"Bruce has been, from the beginning, a wonderfully creative thinker about how ecosystems work," said Christopher Neill, Director of the MBL Ecosystems Center. "He thinks big and then engages others to think big with him. He's demonstrated that over and over again in his career."
Dr. Peterson also pioneered the tracer approach to investigation of the nitrogen cycle of streams. The technique, first developed for an experiment in the Kuparuk River, has transformed the study of streams and is now used worldwide. "That one experiment has led to many experiments around the world that use this approach," says Dr. Peterson. "I've been really fortunate in that regard, some of the experiments that I have developed with MBL colleagues and others have spawned whole networks of researchit's a real joy."
According to Dr. Peterson, a particularly rewarding part of his career has been working with Russian collaborators to study the freshwater cycle of the Arctic. "I lived during the Cold War and drills at school had us preparing for a nuclear attack," said Dr. Peterson, "My dad was an expert in anti-submarine warfare and spent his career tracking Russian submarines. So, it was particularly gratifying to travel to the great rivers of northern Russia and find that Russian scientists were willing to share information and help us understand global change in the Arctic." Now known as the Arctic Great Rivers Observatory, the NSF-funded project has made fundamental advances in the understanding of land-ocean interactions in the Arctic and has set the baseline against which to judge future changes in the Arctic.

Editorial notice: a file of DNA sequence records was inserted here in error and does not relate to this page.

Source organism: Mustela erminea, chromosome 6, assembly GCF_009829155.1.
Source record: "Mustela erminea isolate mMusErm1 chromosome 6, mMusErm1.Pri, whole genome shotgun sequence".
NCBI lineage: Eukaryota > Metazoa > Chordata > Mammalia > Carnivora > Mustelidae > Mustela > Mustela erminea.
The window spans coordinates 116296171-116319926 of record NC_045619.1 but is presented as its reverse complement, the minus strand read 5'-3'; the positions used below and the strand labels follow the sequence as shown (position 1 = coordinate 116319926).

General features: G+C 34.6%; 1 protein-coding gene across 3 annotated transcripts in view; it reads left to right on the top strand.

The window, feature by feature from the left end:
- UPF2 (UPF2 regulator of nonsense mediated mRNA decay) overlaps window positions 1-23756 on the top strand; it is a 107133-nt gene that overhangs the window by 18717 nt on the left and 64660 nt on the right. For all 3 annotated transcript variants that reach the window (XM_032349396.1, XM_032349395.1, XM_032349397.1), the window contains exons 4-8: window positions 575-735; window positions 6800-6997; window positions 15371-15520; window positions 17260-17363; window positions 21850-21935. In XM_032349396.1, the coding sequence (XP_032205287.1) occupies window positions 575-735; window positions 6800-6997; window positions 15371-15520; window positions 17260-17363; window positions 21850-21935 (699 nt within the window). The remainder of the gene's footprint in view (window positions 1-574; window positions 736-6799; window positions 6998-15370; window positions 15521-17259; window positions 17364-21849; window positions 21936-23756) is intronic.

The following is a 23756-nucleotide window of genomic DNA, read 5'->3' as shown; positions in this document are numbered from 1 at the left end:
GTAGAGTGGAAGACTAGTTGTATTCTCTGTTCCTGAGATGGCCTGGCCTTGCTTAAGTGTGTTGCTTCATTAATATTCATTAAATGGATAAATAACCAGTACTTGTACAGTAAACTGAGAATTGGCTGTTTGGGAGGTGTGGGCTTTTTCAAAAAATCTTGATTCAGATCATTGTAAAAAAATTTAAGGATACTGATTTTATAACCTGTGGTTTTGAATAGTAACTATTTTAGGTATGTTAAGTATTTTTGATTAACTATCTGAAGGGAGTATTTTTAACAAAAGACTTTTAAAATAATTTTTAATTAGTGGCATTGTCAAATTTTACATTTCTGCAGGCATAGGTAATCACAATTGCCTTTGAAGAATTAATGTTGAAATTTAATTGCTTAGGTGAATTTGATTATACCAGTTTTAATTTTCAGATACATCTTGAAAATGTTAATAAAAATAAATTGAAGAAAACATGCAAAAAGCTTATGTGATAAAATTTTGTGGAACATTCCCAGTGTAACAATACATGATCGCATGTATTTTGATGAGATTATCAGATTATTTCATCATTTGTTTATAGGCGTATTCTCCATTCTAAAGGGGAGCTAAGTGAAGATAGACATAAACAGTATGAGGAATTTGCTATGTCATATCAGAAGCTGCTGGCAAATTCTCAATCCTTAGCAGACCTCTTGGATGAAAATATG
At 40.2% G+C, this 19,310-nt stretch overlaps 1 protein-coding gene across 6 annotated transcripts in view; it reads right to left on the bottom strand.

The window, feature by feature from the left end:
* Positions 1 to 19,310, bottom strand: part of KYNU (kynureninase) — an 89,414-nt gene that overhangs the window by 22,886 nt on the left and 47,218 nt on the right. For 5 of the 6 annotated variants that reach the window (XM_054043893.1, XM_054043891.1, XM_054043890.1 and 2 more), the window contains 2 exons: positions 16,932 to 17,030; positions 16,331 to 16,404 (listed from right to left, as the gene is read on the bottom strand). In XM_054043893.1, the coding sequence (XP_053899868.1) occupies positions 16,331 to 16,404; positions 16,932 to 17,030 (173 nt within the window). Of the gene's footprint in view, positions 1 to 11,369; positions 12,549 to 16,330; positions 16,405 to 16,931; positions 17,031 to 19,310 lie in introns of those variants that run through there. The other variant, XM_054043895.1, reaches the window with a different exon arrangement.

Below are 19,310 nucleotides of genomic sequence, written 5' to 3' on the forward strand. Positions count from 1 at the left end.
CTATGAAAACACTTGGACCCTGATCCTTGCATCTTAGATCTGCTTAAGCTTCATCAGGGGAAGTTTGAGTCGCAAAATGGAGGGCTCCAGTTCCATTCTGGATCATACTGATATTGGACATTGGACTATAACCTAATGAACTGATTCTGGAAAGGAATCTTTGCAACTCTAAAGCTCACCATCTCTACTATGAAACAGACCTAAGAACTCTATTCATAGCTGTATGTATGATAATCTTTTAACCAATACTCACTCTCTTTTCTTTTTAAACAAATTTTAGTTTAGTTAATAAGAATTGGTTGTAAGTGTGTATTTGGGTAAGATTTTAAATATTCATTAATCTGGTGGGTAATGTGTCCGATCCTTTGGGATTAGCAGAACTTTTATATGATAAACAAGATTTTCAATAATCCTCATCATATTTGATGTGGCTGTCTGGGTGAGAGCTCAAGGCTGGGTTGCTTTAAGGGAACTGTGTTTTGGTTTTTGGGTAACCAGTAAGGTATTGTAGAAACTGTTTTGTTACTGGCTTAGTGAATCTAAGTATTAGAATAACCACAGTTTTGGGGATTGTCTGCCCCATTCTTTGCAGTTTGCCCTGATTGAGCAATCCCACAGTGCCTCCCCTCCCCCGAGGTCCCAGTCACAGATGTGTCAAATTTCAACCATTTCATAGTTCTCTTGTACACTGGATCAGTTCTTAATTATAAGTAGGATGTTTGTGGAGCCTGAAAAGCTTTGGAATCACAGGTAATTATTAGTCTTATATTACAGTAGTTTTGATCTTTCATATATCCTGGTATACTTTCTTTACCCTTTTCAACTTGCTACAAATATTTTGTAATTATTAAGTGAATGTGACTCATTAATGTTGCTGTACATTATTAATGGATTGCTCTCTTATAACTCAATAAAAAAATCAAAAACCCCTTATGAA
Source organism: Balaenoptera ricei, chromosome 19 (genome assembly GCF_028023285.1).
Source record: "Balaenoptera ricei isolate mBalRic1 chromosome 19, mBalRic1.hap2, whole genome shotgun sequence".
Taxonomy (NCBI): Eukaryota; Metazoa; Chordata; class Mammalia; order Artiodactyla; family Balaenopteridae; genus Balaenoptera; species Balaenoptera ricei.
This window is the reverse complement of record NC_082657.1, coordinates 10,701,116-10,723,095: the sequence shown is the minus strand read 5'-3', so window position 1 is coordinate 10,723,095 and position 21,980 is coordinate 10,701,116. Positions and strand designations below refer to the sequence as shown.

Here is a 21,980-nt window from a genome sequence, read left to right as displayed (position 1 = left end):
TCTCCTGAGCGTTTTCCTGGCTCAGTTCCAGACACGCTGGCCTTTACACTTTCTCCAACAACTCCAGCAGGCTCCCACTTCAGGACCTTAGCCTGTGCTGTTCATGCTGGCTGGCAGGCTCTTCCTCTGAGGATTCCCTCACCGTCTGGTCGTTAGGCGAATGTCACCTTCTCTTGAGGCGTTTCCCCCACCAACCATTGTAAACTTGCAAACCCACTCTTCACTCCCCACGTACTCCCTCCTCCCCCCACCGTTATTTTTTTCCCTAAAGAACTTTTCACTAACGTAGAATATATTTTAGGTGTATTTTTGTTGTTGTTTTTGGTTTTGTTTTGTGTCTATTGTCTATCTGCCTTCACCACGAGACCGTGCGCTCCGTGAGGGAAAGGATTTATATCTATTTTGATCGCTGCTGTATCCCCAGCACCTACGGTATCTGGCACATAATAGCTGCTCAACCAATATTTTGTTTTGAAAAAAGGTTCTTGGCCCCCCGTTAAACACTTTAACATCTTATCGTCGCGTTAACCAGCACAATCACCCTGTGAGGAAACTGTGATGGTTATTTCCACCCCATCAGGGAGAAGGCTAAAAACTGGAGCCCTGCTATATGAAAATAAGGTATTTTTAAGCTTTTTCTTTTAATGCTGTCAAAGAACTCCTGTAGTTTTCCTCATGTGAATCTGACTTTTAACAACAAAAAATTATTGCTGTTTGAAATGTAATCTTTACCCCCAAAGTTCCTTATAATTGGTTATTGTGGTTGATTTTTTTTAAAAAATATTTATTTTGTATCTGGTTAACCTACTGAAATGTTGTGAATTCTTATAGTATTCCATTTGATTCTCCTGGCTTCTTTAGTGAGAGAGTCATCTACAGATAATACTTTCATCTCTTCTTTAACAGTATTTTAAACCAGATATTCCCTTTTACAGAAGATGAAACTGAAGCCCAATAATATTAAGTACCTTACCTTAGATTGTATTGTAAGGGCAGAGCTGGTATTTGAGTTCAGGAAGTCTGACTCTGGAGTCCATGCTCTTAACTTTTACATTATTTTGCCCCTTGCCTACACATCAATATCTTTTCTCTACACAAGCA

Dr. Peterson received a Bachelor's Degree in Biology from Bates College in
|Contact: Gina Hebert|
Marine Biological Laboratory